You can’t write a piece about him without pointing out the fact that Chuck Berry is, by all accounts, an appalling human being.

Not just for the money-in-the-bag story (that’s so routine in Chuck’s world now, it’s almost as much a signature move as the Johnny B. Goode riff) or the dubious lyrics that reference young girls and carnal acts dressed up in all manner of metaphors.

There is the 3 year jail sentence for transporting a 14 year-old across State lines for ‘prostitution’ and immoral purposes’. You can’t dress that up in metaphor, Chuck. Or maybe you did?

More recently, there is the story of him having a hidden camera in the female toilets in his restaurant. Charges were only dropped after he agreed to pay financial compensation to the 200+ victims who came forward.

Flawed genius? Perhaps. Or just not a nice man.

chuck mug

Broadcaster Andy Kershaw does a really terrific stand-up routine, based around his autobiography ‘No Off Switch‘ – it’s a brilliant read, and part of his show is based around his distaste for Berry as a person alongside the unbridled joy of listening to Promised Land.

If you want to travel across America, don’t do Route 66. That’s the accepted route, but believe me, unless you’re into farming and grain containment, you won’t find a more boring road in the whole of America. If you want to find out about the real America; the grit, the dirt, the soul of the country, take Uncle Chuck’s advice and follow the lyrics of Promised Land.”

Kershaw then impressively reels off the lyrics. Breathless poetry about a land that captured the imaginations of all those post-War wannabe guitar players. It’s a beautiful thing….

Chuck BerryPromised Land

I’ve always had a soft spot for the late 70’s Elvis version.

Listen closely and you can hear his lard ass a-wobblin’ out the seams of that ridiculous white jump suit as he breathlessly tries to keep up with the rest of the band. Heck, you can practically see the sweat flying over the top of the gold aviators as The King staves off the heart attack for a few more weeks. Essential listening, of course.

Elvis PresleyPromised Land


Cover Versions, Hard-to-find

I like it, I like it, I la la la like it.

Watching Glastonbury from the comfort of my armchair, one band stuck out like a sore thumb. But a good sore thumb. A really good sore thumb. Springsteen? Hmmm. Sure, he’s got the knack of making a hundred thousand people feel like he’s serenading them on a one-to-one basis in the dressing room of King Tuts. Neil Young? Hmmm, yeah, but he does go on a wee bit too long. Just a tiny bit, but a wee bit nonetheless. Long may you run and all that, but c’mon Neil. Blur? Punkpoppogoagogo. Damon All Bran shadow boxing and jogging on the spot. Graham Coxon rolling around on the floor whilst soloing. Yeah, it’s all very 1992. I liked them a lot. But nope. The band that really did it for me were Status Quo. Yep. You read that right first time. Status Quo.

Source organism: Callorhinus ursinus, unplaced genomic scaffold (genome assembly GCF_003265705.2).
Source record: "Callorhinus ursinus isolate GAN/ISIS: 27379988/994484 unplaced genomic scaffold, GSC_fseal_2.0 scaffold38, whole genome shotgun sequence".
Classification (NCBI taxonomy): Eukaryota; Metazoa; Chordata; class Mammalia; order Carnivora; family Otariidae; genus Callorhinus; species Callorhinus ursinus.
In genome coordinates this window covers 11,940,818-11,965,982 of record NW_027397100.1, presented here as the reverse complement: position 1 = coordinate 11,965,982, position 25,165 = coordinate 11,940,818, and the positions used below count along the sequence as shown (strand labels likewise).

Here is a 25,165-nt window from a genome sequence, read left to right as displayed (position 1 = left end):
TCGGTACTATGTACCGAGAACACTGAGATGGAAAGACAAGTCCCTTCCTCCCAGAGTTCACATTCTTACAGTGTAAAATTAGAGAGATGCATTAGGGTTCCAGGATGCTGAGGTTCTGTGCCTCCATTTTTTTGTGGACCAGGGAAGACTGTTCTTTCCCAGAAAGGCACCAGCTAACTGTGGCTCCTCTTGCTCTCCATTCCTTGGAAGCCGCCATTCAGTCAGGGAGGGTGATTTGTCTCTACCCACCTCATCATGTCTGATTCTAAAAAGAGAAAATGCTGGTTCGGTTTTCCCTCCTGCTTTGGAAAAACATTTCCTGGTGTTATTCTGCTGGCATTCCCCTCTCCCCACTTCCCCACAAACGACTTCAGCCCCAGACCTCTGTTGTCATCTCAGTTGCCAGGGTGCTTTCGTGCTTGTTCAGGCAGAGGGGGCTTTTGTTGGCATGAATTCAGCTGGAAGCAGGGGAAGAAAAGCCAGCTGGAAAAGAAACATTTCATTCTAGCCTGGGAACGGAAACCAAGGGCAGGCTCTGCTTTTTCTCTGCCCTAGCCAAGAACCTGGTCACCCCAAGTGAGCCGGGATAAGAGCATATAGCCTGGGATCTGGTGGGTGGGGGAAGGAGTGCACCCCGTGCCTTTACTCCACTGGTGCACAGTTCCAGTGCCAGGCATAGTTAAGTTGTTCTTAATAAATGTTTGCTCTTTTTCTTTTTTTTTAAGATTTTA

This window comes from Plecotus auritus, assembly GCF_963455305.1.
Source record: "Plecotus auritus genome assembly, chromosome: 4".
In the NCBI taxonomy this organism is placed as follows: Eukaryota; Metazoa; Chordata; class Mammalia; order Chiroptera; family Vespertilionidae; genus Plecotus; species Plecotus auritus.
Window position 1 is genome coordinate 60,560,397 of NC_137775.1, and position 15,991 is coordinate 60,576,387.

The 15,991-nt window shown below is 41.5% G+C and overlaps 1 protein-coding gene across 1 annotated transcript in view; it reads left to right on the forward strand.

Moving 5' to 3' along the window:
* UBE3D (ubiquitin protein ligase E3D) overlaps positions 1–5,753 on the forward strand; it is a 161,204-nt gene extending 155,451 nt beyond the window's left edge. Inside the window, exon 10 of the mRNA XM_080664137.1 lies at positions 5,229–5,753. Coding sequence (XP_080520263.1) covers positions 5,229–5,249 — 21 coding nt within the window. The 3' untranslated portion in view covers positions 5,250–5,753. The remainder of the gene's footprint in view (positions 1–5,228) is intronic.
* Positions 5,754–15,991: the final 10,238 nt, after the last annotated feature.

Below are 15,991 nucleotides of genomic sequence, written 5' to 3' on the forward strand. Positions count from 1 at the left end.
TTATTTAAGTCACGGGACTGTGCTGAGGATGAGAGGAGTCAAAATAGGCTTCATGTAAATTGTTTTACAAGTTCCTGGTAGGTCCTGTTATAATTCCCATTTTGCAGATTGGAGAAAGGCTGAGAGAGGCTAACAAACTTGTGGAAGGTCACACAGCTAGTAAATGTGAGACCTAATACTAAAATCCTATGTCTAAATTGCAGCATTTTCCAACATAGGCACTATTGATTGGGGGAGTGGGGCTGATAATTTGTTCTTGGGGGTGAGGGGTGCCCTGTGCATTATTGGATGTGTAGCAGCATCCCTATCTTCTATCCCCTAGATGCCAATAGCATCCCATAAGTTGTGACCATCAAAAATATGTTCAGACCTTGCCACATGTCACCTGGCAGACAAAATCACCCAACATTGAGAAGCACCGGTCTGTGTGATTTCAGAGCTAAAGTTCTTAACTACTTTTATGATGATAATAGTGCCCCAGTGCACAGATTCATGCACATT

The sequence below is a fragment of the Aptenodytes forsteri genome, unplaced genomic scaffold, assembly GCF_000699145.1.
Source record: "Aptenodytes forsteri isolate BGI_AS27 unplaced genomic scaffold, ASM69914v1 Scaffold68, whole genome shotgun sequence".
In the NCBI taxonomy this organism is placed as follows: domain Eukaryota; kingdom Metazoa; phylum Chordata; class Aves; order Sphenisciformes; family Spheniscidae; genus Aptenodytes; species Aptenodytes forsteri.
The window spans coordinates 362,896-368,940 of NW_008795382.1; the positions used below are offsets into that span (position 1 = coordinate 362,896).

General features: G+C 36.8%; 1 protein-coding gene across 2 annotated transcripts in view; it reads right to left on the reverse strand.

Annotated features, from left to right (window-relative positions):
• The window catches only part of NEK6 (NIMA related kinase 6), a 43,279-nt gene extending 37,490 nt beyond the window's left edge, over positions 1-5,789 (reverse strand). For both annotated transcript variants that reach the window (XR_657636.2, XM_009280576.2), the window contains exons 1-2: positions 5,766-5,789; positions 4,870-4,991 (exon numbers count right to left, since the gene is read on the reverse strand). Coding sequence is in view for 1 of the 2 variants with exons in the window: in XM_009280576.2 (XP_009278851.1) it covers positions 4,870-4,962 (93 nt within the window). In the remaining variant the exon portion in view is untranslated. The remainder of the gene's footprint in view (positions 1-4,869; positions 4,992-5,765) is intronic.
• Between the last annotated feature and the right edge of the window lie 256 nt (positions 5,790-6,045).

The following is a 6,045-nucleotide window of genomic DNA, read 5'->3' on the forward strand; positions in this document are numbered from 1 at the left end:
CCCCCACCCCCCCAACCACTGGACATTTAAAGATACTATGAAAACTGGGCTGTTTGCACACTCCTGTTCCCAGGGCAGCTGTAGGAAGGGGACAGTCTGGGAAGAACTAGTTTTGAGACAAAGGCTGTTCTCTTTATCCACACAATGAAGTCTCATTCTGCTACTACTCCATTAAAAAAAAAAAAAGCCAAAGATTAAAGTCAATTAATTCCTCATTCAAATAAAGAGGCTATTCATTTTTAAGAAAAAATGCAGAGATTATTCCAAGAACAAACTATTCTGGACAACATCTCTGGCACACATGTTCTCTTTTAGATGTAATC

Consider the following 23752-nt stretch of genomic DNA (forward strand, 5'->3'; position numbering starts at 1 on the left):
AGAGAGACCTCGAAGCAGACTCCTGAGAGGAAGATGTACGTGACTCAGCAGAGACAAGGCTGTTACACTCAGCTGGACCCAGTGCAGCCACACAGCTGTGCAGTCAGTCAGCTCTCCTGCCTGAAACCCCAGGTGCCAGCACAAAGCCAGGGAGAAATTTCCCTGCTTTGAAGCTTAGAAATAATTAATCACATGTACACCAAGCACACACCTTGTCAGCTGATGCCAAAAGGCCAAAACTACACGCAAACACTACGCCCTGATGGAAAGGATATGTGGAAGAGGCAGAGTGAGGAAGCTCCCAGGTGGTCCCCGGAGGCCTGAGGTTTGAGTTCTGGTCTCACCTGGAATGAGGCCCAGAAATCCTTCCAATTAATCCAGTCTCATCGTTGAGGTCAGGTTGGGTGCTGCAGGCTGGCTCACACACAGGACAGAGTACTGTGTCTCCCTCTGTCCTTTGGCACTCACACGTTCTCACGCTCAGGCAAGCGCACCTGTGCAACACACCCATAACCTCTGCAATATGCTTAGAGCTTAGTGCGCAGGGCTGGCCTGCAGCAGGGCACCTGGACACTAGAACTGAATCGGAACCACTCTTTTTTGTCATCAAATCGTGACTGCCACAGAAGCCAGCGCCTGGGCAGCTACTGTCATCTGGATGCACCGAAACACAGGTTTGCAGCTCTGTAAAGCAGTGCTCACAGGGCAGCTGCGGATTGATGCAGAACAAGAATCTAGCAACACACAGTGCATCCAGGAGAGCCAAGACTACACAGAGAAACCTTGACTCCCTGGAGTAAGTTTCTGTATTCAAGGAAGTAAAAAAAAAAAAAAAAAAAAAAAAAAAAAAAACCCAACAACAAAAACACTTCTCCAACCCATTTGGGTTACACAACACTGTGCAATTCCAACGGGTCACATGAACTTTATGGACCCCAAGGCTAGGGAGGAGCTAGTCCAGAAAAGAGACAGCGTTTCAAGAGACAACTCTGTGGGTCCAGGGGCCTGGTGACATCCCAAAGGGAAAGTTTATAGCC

If only for their opening 5 minute salvo, I’d have been delighted to stand in a crowded field full of B.O. and pollen. Had I been there, my fingers would’ve been firmly in my belt loops and I’d’ve been heabanging away like some of those hopelessly embarrasing bald-on-top, long at the back tour t-shirt-wearing accountants-by-day oldies. Status Quo’s opening song sounded so good, I thought it was 1973 again. There’s a slow build up of feedback that Kevin Shield’s would’ve been proud of. Parfitt’s fingers are barred and poised to start chugging out the F-Shape at the 13th fret. As he finds the rhythm and locks the groove, Rossi fades himself in with that instantly recognisable counter riff on his green Tele. The rest of the band get on with the no-nonsense heads-down boogie and we’re off. Come on Sweet Caroline! Take my hand, together we can rock and roll! As that other rock ‘n roller who clearly stole Parfitt n’ Rossi’s patented denim-with-white-trainers look might say, Sen. Say. Shee. Oh. Nal. Aye Liam. You’ve been out rocked and out rolled by a couple of old men in waistcoats and bad hair.


Of course, twas not always thus. Sure, they’ve mostly always had bad hair and often had a penchant for sporting the garishly coloured waistcoat, but back in the 60s, Status Quo were fresh from the Butlins holiday camp circuit and had a ‘The’ at the start of their name. If you’ve ever seen Spinal Tap (and of course you have) The Status Quo were a psychedelic beat combo in much the same vein as that film’s The Thamesmen. Paisley shirts? Check! Wah-wah? Oh yes! Multi-coloured guitars? Absolutely man!

status quo thamesmen

The Status Quo                        The Thamesmen

The Status Quo are amazing. They’re probably best known for Pictures of Matchstick Men, covered by many including most recently Kasabian for a Radio 2 session with Dermot O’Leary. Christ. I hate that band. They’d love to be Primal Scream, wouldn’t they? Anyway, back to The Status Quo. Not ‘The Quo’. That means ‘In The Army Now’ and best-forgotten collaborations with Manchester United. The Status Quo. Ice In The Sun. Another slice of 60s psychedelia. A coupla years later and they’d be slaves to the boogie. Here‘s their version of The Doors ‘Roadhouse Blues’. Guilty as charged, m’lud. For years I never knew this was a cover. When I was 10 I got ‘From the Makers Of…‘ a triple LP Status Quo Box Set from Santa. It’s still in my collection, as is  ‘Picturesque Matchstickabale Memories From The Status Quo’. If you only buy one Status Quo album this year, etc etc….You’ll not find it in Tesco but it’s worth seeking out.

status quo matchstick